On January 8, the Supreme Court of India ruled that Monsanto’s patent over its Bt cotton seed technology was valid in the country and enforceable. The verdict reverses a Delhi high court judgment, which in May 2018 had ruled that the patent was unenforceable in India and that Nuziveedu and Seeds, an Indian company that had sold the specialised seeds, had not infringed on Monsanto’s patent.
How can a company own a patent over genetically modified seeds in the first place?
For an invention to be patentable in India, it must satisfy three conditions:
If it does, and a patent is granted, then the inventor has a monopoly right for a fixed period of time in exchange for public disclosure.
These principles extend to agriculture as well – with some exceptions. For one, the Patents Act of 1970 excludes any method of agriculture, and any process for the medicinal, surgical, curative, etc. treatment of human beings, any treatment to render life-forms free of disease, or to increase their economic value or that of their products.
However, the World Trade Organisation’s TRIPS Agreement required patents to be available for any invention, whether for products or processes, in all fields of technology. And to comply with TRIPS, which came into effect in 1995, India had to amend many of its patent laws.
This tension between what is and isn’t patentable defines the broadest remit of Monsanto versus the Indian seed companies.
The agricultural biotechnology – or agritech – industry in India has developed in leaps and bounds in the last decade or so. It uses techniques like genetic engineering, molecular markers and diagnostics, vaccines, etc. to modify plants, animals and microorganisms. A subset of this is crop biotechnology, which has been engaged in improving yield, pest resistance, drought resistance, etc.
The laws granting the patent-holder complete autonomy differ from one country to another, and several courts around the world hold different opinions on the subject. Some have ruled in the patent-holder’s favour while others have sided with the plant-breeders, such as Nuziveedu and its clients.
Now, Indian patent law prohibits patents on any plant and animals or any process through a genetically modified organism is ‘created’, as long as it was purely biological. The only notable exception was microorganisms. So Article 27.3 of the TRIPS Agreement allowed governments to exclude “essentially biological” objects and processes – but microorganisms, and microbiological and non-biological processes weren’t exempt from patents.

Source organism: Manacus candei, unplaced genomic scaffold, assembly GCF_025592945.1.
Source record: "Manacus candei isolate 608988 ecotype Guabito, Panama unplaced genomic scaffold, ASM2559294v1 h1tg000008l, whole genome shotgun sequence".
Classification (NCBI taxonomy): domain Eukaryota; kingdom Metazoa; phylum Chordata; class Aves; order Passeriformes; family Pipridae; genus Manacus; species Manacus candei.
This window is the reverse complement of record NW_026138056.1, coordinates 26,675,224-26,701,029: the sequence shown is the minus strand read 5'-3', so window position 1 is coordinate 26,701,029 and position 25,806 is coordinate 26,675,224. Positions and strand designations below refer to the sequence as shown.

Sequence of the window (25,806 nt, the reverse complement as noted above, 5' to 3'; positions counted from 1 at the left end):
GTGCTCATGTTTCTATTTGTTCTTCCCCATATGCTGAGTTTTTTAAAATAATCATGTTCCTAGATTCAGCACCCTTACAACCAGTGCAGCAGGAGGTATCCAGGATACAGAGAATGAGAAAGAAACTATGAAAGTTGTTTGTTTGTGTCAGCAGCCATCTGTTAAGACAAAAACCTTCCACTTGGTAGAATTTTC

In Monsanto v. Nuziveedu, the Delhi high court overruled its own decision, in an earlier petition filed by the same parties, in May 2018. It said that section 3(j) of the Patents Act shall include within itself genetic modification and parts thereof as ‘non-patentable’ subject matter.
Monsanto had claimed patent rights over its identification of the Cry2Ab gene from the DNA of a naturally occurring bacterium, for synthesising the nucleic acid sequence by copying the gene into a plant cell, and for the method of inserting the nucleic acid sequence into the plant cell. This process yielded a cotton variety resistant to the bollworm pest (Helicoverpa armigera).
Nuziveedu, a Hyderabad-based seed company, had then challenged Monsanto’s patent. Why? Because when a nucleic acid sequence is introduced into any plant cell, the plant cell becomes unpatentable under the Indian law.
Where patenting plant varieties is concerned, India has thus far followed a sui generis model. This led to the Protection of Plant Varieties and Farmers’ Rights (PPVFR) Act, 2001, which promotes farmers’ interests. Specifically, it allows farmers to cross-breed genetically modified plants and so produce new varieties and increase the agricultural yield.
It is similar to Canada’s Plant Breeders Right Act, which provides a form of intellectual property right by which plant-breeders can protect their new varieties the way an inventor protects an invention with a patent.
The PPVFR Act also seeks to provide an effective system to protect plant varieties, the rights of farmers and plant-breeders and to encourage the creation of new varieties. In addition, the act also recognises farmers’ contributions to conserving and improving genetic resources for the development of new plant varieties.
Within this framework, Nuziveedu contended that the Patents Act excludes the “mere discovery of a scientific principle, … the formulation of an abstract theory or discovery of any living thing or nonliving substance occurring in nature” from patentability. As a result, Monsanto’s patent would have to be unenforceable in India.
This seems straightforward. Breeding plants and introducing new traits in a variety is an essentially biological process, so Monsanto’s patent wouldn’t fly.
On January 8, the Supreme Court noted otherwise in a few operative sentences read out in court, which suggested that it was disputing the division bench’s order without commenting directly on the validity of Monsanto’s patent. At the time of writing this article, the text of its judgment hadn’t yet been uploaded to its website. Once it is, let’s hope it will throw some much-needed light – not just on this particular case but the many implications it will have for the future of India’s agritech sector.
Kumar Karan is currently pursuing his B.A. L.L.B. from Symbiosis Law School, Noida. Mehak Sachdeva is a final-year L.L.B. student at the Faculty of Law, University of Delhi.